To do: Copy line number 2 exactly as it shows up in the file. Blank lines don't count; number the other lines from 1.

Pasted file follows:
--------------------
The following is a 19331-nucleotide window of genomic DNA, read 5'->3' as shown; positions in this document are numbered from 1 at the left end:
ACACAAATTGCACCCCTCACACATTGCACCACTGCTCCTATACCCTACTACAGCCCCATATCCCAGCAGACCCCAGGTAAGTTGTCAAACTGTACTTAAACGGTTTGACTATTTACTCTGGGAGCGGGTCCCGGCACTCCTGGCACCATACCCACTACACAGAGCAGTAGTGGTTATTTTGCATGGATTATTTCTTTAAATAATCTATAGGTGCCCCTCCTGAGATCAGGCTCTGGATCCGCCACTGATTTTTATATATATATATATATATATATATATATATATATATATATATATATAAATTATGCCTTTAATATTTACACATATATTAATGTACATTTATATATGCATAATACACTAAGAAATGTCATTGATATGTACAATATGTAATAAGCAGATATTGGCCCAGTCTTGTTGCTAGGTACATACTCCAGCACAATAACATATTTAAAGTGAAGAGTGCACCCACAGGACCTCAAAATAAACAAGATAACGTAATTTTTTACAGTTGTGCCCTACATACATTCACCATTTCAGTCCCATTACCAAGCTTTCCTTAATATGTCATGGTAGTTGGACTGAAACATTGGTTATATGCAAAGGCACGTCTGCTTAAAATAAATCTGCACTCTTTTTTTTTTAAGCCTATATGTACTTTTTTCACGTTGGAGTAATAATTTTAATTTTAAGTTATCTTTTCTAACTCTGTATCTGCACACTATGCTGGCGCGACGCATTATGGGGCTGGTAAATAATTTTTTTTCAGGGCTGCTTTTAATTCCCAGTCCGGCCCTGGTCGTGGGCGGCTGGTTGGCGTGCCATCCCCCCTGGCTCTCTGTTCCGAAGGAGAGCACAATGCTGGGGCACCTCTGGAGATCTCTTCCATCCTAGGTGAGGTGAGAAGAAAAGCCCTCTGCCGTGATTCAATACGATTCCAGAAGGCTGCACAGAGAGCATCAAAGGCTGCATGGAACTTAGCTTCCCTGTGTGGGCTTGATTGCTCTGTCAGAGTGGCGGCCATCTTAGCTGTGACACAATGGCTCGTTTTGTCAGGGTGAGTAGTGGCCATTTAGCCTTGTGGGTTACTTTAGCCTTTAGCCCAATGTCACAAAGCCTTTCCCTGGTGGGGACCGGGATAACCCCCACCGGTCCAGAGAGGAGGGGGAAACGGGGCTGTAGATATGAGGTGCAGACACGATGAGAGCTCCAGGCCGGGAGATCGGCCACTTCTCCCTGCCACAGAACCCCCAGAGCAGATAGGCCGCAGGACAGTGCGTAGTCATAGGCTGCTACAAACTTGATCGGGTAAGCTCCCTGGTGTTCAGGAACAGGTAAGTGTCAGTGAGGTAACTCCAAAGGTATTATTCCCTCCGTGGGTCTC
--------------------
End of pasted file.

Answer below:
ACACAAATTGCACCCCTCACACATTGCACCACTGCTCCTATACCCTACTACAGCCCCATATCCCAGCAGACCCCAGGTAAGTTGTCAAACTGTACTTAAACGGTTTGACTATTTACTCTGGGAGCGGGTCCCGGCACTCCTGGCACCATACCCACTACACAGAGCAGTAGTGGTTATTTTGCATGGATTATTTCTTTAAATAATCTATAGGTGCCCCTCCTGAGATCAGGCTCTGGATCCGCCACTGATTTTTATATATATATATATATATATATATATATATATATATATATATATATAAATTATGCCTTTAATATTTACACATATATTAATGTACATTTATATATGCATAATACACTAAGAAATGTCATTGATATGTACAATATGTAATAAGCAGATATTGGCCCAGTCTTGTTGCTAGGTACATACTCCAGCACAATAACATATTTAAAGTGAAGAGTGCACCCACAGGACCTCAAAATAAACAAGATAACGTAATTTTTTACAGTTGTGCCCTACATACATTCACCATTTCAGTCCCATTACCAAGCTTTCCTTAATATGTCATGGTAGTTGGACTGAAACATTGGTTATATGCAAAGGCACGTCTGCTTAAAATAAATCTGCACTCTTTTTTTTTTAAGCCTATATGTACTTTTTTCACGTTGGAGTAATAATTTTAATTTTAAGTTATCTTTTCTAACTCTGTATCTGCACACTATGCTGGCGCGACGCATTATGGGGCTGGTAAATAATTTTTTTTCAGGGCTGCTTTTAATTCCCAGTCCGGCCCTGGTCGTGGGCGGCTGGTTGGCGTGCCATCCCCCCTGGCTCTCTGTTCCGAAGGAGAGCACAATGCTGGGGCACCTCTGGAGATCTCTTCCATCCTAGGTGAGGTGAGAAGAAAAGCCCTCTGCCGTGATTCAATACGATTCCAGAAGGCTGCACAGAGAGCATCAAAGGCTGCATGGAACTTAGCTTCCCTGTGTGGGCTTGATTGCTCTGTCAGAGTGGCGGCCATCTTAGCTGTGACACAATGGCTCGTTTTGTCAGGGTGAGTAGTGGCCATTTAGCCTTGTGGGTTACTTTAGCCTTTAGCCCAATGTCACAAAGCCTTTCCCTGGTGGGGACCGGGATAACCCCCACCGGTCCAGAGAGGAGGGGGAAACGGGGCTGTAGATATGAGGTGCAGACACGATGAGAGCTCCAGGCCGGGAGATCGGCCACTTCTCCCTGCCACAGAACCCCCAGAGCAGATAGGCCGCAGGACAGTGCGTAGTCATAGGCTGCTACAAACTTGATCGGGTAAGCTCCCTGGTGTTCAGGAACAGGTAAGTGTCAGTGAGGTAACTCCAAAGGTATTATTCCCTCCGTGGGTCTC